- The Suffolk County (NY) Planning Commission has approved the initial 10-year phase of the Heartland Town Square project, a $4 billion, 460-acre, mixed-use redevelopment of a former hospital site, according to Long Island Business News. The proposal now moves to a town board, which must decide whether to approve rezoning and permits for the project.
- The megaproject, which has been 15 years in the making, will start with the construction of 3,000 apartments, 400,000 square feet of retail space and 300,000 square feet of office development. When all phases of the project are complete in an estimated 30 years, it will feature 9,100 apartments, 1 million square feet of retail and 3 million square feet of office space.
- The project is expected to generate a total of 26,000 permanent jobs upon completion and 1,500 construction jobs each year. Local trade building union members asked the commission to require the developer, Gerald Wolkoff, to enter into a project labor agreement and legally require him to give local workers priority before hiring from outside of the area.
This is just the latest in the growing trend toward megadevelopments. Related Cos.' Hudson Yards in Manhattan is expected to provide almost $19 billion in economic benefit to the city when completed. In Chicago, a Lendlease-led JV broke ground last year on the $1.5 billion, 3,600-unit Riverline project in the city's South Loop neighborhood. And, while still in the very early stages, AECOM proposed a 246-acre waterfront residential development including up to 45,000-units for the Red Hook area of Brooklyn, NY — a project at least twice the size of Battery Park City and nearly nine times that of the 28-acre Hudson Yards development in Manhattan.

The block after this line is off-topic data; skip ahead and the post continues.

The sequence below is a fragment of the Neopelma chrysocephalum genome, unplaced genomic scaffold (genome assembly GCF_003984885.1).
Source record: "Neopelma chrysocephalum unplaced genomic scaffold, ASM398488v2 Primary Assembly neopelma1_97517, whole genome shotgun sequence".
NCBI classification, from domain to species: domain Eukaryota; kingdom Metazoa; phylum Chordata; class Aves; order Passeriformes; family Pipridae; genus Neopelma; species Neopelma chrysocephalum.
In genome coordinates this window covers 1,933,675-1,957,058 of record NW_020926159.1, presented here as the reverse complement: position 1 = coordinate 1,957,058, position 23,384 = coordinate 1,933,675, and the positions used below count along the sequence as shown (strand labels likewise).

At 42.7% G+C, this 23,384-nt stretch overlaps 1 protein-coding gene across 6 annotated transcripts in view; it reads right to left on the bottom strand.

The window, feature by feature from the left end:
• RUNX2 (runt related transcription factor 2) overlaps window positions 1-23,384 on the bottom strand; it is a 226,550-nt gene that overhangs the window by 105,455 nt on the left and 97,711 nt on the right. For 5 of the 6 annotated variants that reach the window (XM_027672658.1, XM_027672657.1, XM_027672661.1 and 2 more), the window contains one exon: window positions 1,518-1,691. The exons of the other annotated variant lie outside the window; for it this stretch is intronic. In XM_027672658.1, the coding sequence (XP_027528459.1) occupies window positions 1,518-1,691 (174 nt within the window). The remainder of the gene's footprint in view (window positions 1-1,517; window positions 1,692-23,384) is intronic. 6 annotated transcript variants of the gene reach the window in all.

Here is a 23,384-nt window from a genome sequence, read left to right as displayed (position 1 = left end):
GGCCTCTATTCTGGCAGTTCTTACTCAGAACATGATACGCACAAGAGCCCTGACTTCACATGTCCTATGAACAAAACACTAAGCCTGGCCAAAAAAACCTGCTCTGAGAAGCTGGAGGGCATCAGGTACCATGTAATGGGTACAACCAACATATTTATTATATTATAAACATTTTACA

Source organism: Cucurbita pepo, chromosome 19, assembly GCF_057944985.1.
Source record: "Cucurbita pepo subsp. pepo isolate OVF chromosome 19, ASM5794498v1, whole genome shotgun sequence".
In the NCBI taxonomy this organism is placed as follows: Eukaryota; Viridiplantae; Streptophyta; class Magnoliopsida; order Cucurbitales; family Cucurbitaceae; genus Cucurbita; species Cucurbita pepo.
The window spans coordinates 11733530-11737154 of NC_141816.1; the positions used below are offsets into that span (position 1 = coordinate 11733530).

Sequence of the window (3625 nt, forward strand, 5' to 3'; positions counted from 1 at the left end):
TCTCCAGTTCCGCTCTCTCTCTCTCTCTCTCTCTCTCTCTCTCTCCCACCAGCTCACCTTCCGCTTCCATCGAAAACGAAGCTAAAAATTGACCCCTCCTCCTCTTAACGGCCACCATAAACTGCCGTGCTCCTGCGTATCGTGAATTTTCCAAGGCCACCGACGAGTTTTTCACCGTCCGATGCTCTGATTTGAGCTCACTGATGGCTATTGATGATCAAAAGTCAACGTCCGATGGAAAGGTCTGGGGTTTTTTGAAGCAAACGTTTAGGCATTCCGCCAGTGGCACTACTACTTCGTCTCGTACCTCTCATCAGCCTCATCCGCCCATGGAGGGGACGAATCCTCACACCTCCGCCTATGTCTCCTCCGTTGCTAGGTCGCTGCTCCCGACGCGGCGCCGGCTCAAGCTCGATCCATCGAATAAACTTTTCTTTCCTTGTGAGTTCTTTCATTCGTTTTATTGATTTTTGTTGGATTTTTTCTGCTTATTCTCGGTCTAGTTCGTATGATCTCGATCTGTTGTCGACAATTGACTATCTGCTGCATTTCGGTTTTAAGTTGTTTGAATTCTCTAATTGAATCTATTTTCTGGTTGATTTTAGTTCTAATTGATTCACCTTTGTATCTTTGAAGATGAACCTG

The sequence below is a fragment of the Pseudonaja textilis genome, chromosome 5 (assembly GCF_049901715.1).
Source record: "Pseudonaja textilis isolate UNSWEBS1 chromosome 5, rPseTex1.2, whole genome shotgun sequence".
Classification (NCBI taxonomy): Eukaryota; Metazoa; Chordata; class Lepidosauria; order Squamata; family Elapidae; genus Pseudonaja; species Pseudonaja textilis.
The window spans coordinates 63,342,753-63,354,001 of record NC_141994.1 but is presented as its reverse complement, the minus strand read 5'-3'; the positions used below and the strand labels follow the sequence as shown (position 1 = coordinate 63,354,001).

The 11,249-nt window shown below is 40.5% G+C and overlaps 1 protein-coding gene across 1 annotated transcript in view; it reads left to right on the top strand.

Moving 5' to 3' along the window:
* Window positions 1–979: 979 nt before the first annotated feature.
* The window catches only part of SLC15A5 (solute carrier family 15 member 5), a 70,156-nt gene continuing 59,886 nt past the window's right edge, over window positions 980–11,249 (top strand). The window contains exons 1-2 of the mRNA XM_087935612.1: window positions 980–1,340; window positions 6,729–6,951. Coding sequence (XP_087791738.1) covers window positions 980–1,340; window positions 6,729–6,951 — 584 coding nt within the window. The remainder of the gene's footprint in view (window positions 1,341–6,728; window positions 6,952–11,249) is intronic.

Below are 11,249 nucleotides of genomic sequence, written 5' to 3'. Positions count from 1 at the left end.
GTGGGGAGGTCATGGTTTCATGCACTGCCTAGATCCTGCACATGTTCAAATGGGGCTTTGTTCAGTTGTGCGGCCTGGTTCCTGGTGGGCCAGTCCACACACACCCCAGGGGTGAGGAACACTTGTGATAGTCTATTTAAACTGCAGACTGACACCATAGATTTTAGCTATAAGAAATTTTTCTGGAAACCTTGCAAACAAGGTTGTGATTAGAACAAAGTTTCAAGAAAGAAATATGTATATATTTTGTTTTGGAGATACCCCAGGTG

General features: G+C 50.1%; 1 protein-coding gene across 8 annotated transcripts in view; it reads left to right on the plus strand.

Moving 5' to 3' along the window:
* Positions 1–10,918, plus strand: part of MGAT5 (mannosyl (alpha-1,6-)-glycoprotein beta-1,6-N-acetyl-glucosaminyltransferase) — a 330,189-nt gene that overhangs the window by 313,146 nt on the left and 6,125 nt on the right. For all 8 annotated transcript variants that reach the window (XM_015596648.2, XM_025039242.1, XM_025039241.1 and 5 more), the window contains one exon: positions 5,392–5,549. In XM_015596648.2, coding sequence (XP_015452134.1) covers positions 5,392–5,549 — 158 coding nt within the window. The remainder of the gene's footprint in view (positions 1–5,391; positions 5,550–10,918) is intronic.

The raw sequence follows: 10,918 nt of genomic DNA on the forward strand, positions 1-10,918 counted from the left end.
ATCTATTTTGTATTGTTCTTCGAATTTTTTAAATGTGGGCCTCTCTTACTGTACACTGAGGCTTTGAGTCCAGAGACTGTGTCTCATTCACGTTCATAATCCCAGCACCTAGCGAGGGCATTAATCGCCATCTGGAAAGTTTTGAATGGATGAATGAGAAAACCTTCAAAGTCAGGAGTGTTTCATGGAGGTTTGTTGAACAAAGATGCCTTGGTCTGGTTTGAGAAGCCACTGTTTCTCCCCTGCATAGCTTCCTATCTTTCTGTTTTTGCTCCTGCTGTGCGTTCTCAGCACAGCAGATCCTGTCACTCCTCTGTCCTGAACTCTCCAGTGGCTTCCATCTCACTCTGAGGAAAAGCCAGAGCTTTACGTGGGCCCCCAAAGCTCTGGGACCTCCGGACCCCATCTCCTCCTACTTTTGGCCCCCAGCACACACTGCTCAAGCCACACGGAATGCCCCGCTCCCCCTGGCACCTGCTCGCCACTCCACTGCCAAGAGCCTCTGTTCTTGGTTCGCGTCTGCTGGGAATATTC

Although PLAs that prioritize local, union labor are typically associated with publicly funded projects, many private developers have turned to PLAs for their projects as well, desiring to take advantage of a steady stream of qualified workers, Brent Booker, secretary-treasurer of North America's Building Trades Union, told Construction Dive last month. Beyond just the hiring aspect, these agreements can also set the framework for other community benefits like skill-training programs and workforce development aimed at minority, women and veteran contractors.
Critics — such as the Associated General Contractors of America and the Associated Builders and Contractors —of pre-set project terms like those found in PLAs have been vocal in their opposition and argue that PLAs restrict open and fair competition for projects by increasing the costs of labor and requiring that nonunion contractors and workers pay into union benefit programs that they can't collect on unless they join the union.
The ABC and AGC, as well as other private-industry groups, have made a public call to President Donald Trump in an effort to persuade him to repeal Executive Order 13502, signed by former President Barack Obama, which encourages federal agencies to use PLAs on projects of $25 million or more in value.